Block Thinking – Or Another Strategy For Not Listening
Making generalizations about groups of people isn’t new. But, the internet seems to be making this worse, a trend Charles Taylor calls Block Thinking
Ideology often crumbles in the face of reality. We’ve all seen it when someone tries to make some grand and sweeping generalisation only for their argument to fall apart when they’re unable to answer real world examples or specifics. We also this whenever we hear non-expert (or bad journalist) describe a field we know well.
One strategy for dismissing reality (and in particular, sociological and scientific evidence) is what Charles Taylor calls “block thinking.” He describes it, in a piece on Project Syndicate (and also in The Guardian) when discussing religion,
“Block thinking fuses a varied reality into one indissoluble unity, and in two ways. First, different manifestations of Islamic piety or culture are seen as alternative ways of expressing the same core meaning. Second, all Muslims are then seen as endorsing these core meanings. The possibility that a girl wearing a headscarf might in fact be rebelling against her parents and their kind of Islam, and that others might be deeply pious while being utterly revolted by gender discrimination or violence, is lost from view.”
Taylor’s point is that we can look at a phenomena, like headscarf wearing, and assume it has the same meaning for everyone who does it. But, maybe it doesn’t. Maybe there’s important differences in the meaning from one person, or context, to another.
The Problem With Block Thinking
What block thinking does is just assume the meaning is always the same. It ignores subtle differences. Block thinking makes it easier for the phenomena to be used as an example in an ideological argument. It lets the ideologue make a claim with letting the facts get in the way. By treating all “enemy” as the same, as a totally homogenous group, it makes attacking them easier. The worst characteristics of any people in the group can be ascribed to the whole group.
Block thinking creates a deep sociological problem. Taylor points out that block thinking renders internal critics of a group or movement invisible to their external critics. People can no longer see people across the ideological divide. They can only groups, labels, and phenomena they’ve learnt to mistrust or despise.
Of course, history teaches us we should be concerned about the potential for ideology to be weaponsied, to pit groups of people against other groups of people.
On a more subtle level block thinking make cooperation harder. If the other side is totally evil then we can’t find collaborators there. Block thinking encourages us to believe only people who share every aspect of our worldview can be trusted.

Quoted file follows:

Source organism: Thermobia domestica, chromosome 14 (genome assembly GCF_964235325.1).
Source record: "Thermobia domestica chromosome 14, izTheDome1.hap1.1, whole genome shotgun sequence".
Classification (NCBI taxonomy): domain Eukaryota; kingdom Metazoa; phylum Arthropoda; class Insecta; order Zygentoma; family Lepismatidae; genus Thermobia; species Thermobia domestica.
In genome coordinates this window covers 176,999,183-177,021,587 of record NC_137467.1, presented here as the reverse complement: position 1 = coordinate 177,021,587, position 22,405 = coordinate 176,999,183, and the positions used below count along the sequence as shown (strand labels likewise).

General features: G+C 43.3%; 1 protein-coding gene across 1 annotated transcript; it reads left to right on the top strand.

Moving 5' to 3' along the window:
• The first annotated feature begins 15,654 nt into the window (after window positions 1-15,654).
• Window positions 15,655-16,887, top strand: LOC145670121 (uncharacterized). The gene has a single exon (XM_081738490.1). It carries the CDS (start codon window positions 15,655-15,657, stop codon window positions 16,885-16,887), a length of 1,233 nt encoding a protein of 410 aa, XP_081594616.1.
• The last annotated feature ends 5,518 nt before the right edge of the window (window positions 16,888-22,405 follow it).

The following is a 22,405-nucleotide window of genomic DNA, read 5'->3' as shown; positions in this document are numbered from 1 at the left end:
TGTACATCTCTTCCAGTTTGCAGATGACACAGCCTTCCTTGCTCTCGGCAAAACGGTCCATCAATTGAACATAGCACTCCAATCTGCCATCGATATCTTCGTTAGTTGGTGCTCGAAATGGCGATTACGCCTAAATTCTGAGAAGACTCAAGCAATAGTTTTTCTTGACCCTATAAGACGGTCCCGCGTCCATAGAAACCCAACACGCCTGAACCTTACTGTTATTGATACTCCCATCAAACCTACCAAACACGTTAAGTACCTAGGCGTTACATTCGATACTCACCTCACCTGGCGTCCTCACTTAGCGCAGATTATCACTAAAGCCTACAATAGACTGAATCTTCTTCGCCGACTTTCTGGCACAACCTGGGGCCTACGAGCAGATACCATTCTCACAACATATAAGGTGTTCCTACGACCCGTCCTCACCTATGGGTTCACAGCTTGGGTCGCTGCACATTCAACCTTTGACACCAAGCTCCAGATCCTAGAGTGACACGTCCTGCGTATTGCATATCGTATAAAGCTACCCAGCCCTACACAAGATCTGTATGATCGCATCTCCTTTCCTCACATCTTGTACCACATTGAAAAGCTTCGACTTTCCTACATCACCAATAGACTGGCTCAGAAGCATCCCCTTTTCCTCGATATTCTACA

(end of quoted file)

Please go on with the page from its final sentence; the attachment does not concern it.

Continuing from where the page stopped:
Of course, this doesn’t stand up to much scrutiny and doesn’t reflect reality. Sometimes the staunchest critics of a group are inside the group. People inside churches, clubs, or communities are often the most aware of the collective’s problems. Equally, sometimes the one’s who’ve left have a specific wisdom to share. The reality is insiders sometimes need outsiders and outsiders sometimes need insiders.
Today, too much political and even religious discourse is geared towards helping us ignore reality, rather than become more attentive to it.
The Internet Is A Minefield Of Block Thinking
Taylor’s final challenge is to ask, “Where are the crossover figures who can provide that urgently needed connection?” I can’t help but wonder if that’s bloggers should take to heart. Maybe we need to consider how much block thinking is already dividing us up rather than bringing us together? This technology is still so young. We don’t have to make the same mistakes again.
Maybe we when look through the blogosphere and the internet we shouldn’t just look for people like, people who follow the same blogs, and read the same news sources. Maybe we should focus instead on people who are tackling practical problems and concerned by the same issues, regardless of how they describe themselves.
The worst thing about ideology is that it’s ultimately such a shallow way to find common ground. Just because someone has the same passport as you, voted for a similar party, or follows a similar religion, doesn’t mean they want the same things from life all the way down. Political beliefs are poor predictors of someone’s position on the arts in society. Church goers might believe in preserving nature or exploiting it.
By learning to identify block thinking and avoiding it we can go a long way to having a less superficial view of the people we meet. Maybe we’ll even get better at listening to each other.